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Halo's Pablo Schreiber Went To Master Chief Boot Camp To Learn About The Franchise

Halo star Pablo Schreiber didn't have a TV or video games growing up, so getting cast as Master Chief meant it was time to study.


Taking the lead role on a TV adaptation of Halo is no easy task. Anyone who's played a Halo game knows how incredibly deep the lore of the franchise goes. There's a lot to know and if you're playing as pivotal a character as Master Chief, that's a lot of research to dig through. Luckily, for Pablo Schreiber, there was a boot camp for that.

The actor stars as Master Chief/John-117 in the upcoming Paramount+ series and admits that prior to his casting, he wasn't all that familiar with Halo.

"I was familiar with it but more from a peripheral standpoint," he told GameSpot. "I didn't grow up with TV or with video games, so my only access to video games was as a teenager I would go to friend's houses and play after school. I played Halo a few times but had never played the campaign or the story version. I only played [multiplayer]."

Once he landed the role, though, Schreiber found out just how expansive the Halo story is.

"That really was the shock when I got the job and, and went to 343 for their boot camp--which is basically just like an information download--got as much Halo, backstory, information, and history as I could in about five days," the actor explained. Bootcamp didn't end there, though.

"And then they sent me away with this treasure trove of research, which started and was centered around the cinematics of the game, obviously," Schreiber continued. "From beginning to, end everything that had been established inside the video games I had at my disposal. But then beyond that, they sent me a couple of novels, they sent me some graphic novels, all the animated shorts, all the live-action films. And what I started to realize is just the extent of what has been established in terms of mythology and lore is not only overwhelming, I mean, that's an obvious word to throw around."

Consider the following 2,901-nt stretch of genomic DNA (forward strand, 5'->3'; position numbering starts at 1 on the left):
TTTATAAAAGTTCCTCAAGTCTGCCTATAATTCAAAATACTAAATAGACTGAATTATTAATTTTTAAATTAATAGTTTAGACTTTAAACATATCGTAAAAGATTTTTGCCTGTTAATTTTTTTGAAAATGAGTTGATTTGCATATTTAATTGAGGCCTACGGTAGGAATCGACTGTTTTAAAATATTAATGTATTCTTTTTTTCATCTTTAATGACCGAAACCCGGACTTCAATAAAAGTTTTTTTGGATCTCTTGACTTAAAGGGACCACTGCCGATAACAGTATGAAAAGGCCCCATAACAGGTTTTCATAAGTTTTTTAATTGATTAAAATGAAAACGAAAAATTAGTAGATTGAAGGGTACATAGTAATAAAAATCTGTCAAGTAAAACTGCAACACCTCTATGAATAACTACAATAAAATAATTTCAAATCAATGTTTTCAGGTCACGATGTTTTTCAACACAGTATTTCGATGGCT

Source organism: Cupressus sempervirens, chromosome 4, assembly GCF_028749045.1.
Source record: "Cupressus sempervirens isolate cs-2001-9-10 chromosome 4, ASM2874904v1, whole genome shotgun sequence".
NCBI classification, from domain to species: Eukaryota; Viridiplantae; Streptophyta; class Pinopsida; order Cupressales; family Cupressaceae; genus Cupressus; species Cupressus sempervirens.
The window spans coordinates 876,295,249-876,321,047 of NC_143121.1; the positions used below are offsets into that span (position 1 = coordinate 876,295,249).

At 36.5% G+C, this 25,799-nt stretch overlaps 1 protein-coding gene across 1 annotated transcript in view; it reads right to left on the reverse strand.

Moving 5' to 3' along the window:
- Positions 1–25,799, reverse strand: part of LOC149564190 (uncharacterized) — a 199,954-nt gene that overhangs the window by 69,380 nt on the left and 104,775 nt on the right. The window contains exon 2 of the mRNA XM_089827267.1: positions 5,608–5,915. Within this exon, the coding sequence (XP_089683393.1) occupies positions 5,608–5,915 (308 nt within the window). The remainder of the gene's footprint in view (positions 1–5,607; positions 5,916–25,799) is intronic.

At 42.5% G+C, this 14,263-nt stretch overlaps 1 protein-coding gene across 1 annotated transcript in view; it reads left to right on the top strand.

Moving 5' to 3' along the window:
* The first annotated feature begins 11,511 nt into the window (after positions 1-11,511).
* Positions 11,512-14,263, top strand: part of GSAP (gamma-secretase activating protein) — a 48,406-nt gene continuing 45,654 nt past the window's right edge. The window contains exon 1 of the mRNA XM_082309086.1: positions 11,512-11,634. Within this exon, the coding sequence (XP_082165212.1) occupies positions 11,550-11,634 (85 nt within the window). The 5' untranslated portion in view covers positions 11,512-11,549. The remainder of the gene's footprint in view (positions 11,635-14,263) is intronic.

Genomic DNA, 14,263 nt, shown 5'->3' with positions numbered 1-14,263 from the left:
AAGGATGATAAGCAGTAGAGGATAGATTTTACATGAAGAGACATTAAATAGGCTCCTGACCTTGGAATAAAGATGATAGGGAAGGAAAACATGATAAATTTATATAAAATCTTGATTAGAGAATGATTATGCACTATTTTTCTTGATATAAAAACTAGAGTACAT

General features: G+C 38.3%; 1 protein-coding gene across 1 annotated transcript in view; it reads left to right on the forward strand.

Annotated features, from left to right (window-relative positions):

There is certainly less homework to get assigned than digesting practically everything Halo has to offer. Still, while it may have been an intimidating mountain to climb, it went a long way in helping Schreiber fully understand what he was becoming a major part of.

"What I love so much about it is how deep and rich and well thought out the whole universe really is," he said. "So that's where my excitement began as a creator and as a storyteller is that I was going to have access to all of this information for storytelling purposes, but also that we were going to have the honor, really, of bringing this amazing universe to so many millions of people who haven't played the game or experienced the game. They now get to see why we love this universe so much."

You can see that universe when Halo premieres Thursday on Paramount+. In his review of the series, Chris E. Hayner writes, "Halo is a show that shouldn't work, in the grand scheme of things. After over seven years of development--including showrunner, director, and network changes--it's actually surprising that it exists at all. Thankfully, it does, though. What the team behind the show has created is an interesting new way of exploring the Halo franchise. It stands on its own, away from the games, but it's only stronger for it."

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